I think Vere will get out someday though, and sooner than someone who would be at his place and had lesser intelligence. At least our anhedonia did not take our ability to think critically... 

 

If you want to argue against what I said, first try to counter each one of Vere's point trying to make more sense than he does. Oh... you can't. If you try it will only make more sense in your mind, but not to the reality.

 

Smh. Our life is shit <--> we do not get recognition <--> no matter how well we try to adapt, people on the lower spectrum of intelligence interfere with our recovery <--> STILL will get argued against by poor rationalization even if we prove our point OR best case scenario apparently, the person shuts up instead of admitting he was wrong, or deciding to help.

 

Downvote my post because I criticized you or seemed mighty, I do not care. If you were a better human you would understand where I am coming from, let your ego aside and apologize to us. Of course that won't happen because apparently some can't/don't want to think deeper than anhedonia=depression because they read that loss of pleasure was part of the DSM when it's really not relevant to our situation.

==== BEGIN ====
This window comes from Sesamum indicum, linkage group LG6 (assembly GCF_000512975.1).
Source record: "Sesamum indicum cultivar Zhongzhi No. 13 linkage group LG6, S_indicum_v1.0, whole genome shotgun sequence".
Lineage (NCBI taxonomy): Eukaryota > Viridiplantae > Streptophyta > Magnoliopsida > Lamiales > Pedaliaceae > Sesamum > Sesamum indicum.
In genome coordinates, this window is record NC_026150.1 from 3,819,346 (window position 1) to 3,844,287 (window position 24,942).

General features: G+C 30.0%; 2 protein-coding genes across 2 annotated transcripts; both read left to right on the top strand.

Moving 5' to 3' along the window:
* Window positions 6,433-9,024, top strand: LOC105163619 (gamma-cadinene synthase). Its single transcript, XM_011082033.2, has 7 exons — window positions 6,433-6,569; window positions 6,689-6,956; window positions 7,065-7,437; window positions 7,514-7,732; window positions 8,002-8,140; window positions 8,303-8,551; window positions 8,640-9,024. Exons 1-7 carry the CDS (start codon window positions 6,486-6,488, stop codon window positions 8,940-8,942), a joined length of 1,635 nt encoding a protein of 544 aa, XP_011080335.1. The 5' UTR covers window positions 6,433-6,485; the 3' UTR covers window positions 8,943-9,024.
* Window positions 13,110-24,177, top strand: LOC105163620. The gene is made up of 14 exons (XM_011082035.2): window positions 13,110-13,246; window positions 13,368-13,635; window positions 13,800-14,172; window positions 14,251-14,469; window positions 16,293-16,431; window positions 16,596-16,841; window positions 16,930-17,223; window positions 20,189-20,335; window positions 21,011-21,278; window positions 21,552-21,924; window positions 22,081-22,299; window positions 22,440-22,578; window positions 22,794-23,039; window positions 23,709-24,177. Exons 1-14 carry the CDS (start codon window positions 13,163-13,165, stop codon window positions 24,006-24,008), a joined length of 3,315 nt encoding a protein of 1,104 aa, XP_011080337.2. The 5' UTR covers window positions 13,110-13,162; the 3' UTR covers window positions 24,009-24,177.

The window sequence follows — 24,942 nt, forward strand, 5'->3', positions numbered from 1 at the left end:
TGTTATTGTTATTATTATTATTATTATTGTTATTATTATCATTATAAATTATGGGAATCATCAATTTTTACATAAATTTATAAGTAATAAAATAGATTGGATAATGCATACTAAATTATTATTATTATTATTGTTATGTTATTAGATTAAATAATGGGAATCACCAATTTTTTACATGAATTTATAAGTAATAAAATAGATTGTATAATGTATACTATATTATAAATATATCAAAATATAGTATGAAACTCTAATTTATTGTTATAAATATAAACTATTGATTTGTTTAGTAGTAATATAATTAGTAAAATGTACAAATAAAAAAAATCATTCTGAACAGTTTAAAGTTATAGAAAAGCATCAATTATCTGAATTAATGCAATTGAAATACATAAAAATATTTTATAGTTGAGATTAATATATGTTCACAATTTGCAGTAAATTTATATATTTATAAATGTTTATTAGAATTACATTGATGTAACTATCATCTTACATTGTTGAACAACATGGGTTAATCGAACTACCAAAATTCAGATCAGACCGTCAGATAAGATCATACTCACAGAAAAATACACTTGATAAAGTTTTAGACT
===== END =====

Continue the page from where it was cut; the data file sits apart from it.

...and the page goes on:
Edited by Deaden, 06 November 2017 - 01:55 PM.

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#17 hydrus

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Posted 06 November 2017 - 01:51 PM

IMO anhedonia is strongly linked to the dopaminergic system. I think the numbness that is often described while taking SSRIs/SNRIs is due to increased serotonin lowering dopaminergic activity.

Edited by hydrus, 06 November 2017 - 01:53 PM.


#18 Kinesis

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Posted 09 November 2017 - 07:46 PM

I have to respond to Kinesis because I cannot stand this kind of ideology, and this kind of dangerous misunderstanding of mental health conditions is at the very core of the field of psychiatry.am saying is that if we go by the treatments we respond to, we can define ourselves by the actual underlying mechanisms instead of broad terms like these...